The legal side of any creative industry often goes unnoticed. Behind many of the top art exhibits, jewelry lines, book releases, movie productions, hit songs, clothing lines, or even start-ups are attorneys who help tie all the legal strings together and make it happen. While the increasing popularity of Fashion Law has brought more attention to these "artistic" lawyers, there are also music lawyers, museum lawyers, and entertainment lawyers that have bridged the gap between their legal knowledge and the creative world. Among all these specialized lawyers seems to be a running theme- they all have a creative streak of their own (be it a passion for art, movies, etc.) that needed an outlet.
Oh, to be an aspiring lawyer with a creative streak. If you are one, then you probably used to love to write, or play the piano, or take photographs, or make jewelry, but those were all "hobbies" and you continued to work your way into law school because there was something about the law that called to you and because you wanted a "secure" profession. And then half-way into your semester of Torts you realize, "what the hell did I sign up for?"
At least that was my personal experience. Fashion was always my creative outlet. And while I worked in fashion prior to law school, I continued to pursue my legal education only to eventually feel suffocated by the idea of not having a career that tapped into my creativity. But a light-bulb went off and I found a way to tie my legal expertise into my creative and entrepreneurial streak. Along the way, I had the honor of attending Fordham's Fashion Law Institute and meeting a group of brilliant, like-minded law students and attorneys- one of whom was Sarah Feingold, Counsel for Etsy.com.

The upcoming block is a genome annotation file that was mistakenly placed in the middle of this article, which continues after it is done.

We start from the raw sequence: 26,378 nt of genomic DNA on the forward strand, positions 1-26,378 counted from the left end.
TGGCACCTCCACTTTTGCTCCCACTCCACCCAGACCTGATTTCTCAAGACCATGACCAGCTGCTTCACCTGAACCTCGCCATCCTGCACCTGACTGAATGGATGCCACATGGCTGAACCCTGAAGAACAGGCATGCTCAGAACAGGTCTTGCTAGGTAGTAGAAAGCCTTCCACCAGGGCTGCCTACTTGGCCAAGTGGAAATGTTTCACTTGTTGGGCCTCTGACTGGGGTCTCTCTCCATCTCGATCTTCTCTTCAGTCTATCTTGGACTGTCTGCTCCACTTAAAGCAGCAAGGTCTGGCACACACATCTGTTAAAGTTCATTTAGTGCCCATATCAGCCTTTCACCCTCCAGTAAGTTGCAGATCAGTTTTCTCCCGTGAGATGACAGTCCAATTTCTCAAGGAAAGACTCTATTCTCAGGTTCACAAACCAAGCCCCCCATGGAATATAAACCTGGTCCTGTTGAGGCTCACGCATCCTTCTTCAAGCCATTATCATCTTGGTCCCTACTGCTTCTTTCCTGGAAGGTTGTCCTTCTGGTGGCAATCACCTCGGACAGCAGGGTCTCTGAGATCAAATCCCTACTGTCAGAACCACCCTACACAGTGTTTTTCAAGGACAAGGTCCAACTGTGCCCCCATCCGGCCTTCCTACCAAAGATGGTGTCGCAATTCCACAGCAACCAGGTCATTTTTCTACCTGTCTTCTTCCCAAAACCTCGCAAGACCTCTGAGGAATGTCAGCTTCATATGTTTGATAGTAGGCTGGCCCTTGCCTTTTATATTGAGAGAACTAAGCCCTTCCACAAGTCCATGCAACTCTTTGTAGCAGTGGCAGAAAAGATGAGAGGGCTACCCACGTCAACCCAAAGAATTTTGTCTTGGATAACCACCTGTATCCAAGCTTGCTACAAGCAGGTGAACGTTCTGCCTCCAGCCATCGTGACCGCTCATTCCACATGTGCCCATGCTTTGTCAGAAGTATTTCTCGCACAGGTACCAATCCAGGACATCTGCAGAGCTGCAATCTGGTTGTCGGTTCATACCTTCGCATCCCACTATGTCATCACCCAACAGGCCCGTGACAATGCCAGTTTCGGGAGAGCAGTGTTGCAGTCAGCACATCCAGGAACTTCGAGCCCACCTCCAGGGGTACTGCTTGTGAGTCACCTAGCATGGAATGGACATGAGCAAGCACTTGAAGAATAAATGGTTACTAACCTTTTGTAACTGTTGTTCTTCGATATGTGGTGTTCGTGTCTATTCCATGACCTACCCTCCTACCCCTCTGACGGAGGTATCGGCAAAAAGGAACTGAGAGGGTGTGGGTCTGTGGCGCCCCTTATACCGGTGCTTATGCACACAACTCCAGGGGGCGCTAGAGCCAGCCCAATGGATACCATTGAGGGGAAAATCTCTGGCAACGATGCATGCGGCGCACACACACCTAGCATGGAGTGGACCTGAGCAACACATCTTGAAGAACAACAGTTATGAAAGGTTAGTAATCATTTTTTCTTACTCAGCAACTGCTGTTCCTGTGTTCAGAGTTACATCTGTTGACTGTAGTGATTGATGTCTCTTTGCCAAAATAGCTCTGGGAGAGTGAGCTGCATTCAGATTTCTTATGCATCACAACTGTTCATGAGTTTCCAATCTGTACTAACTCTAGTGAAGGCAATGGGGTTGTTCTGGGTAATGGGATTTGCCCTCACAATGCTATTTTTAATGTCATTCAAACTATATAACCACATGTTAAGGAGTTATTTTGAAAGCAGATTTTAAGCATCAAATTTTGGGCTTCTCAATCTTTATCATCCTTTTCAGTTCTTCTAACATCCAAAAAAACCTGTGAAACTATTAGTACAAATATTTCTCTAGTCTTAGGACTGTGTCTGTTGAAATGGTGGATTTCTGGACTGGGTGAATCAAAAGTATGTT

Sarah Feingold, Counsel at Etsy.com
During our time at the Fashion Law Institute, Sarah and I bonded over our similar experiences. Except Sarah didn't have an "Institute" to guide her along in pursuing her goals. She tapped into her artistic streak as a lawyer before the industry began to really acknowledge this sub-specialty. Her exceptional career is of her own making. As in-house counsel for a leading e-commerce site, Sarah has had her fair share of experiences in lawyering creative types. From the artist-client that wants to sell his or her handmade goods online, to the entreprenuer who likes to take risks and think outside the box, Sarah's experience has made her a true expert in the cross-section of law, artistry, and technology. She not only authored an ebook entitled Copyright for Artists, but she also has her own jewelry line, Feingold Jewelry, on Etsy. In short, she is a rockstar. Despite her busy schedule, Sarah took the time to answer a few questions for TFG's interview series. We are so excited to share her story with our readers and hope that it will inspire more lawyers out there to do what they love. Check out her interview below!
Q: How did you come to work for Etsy?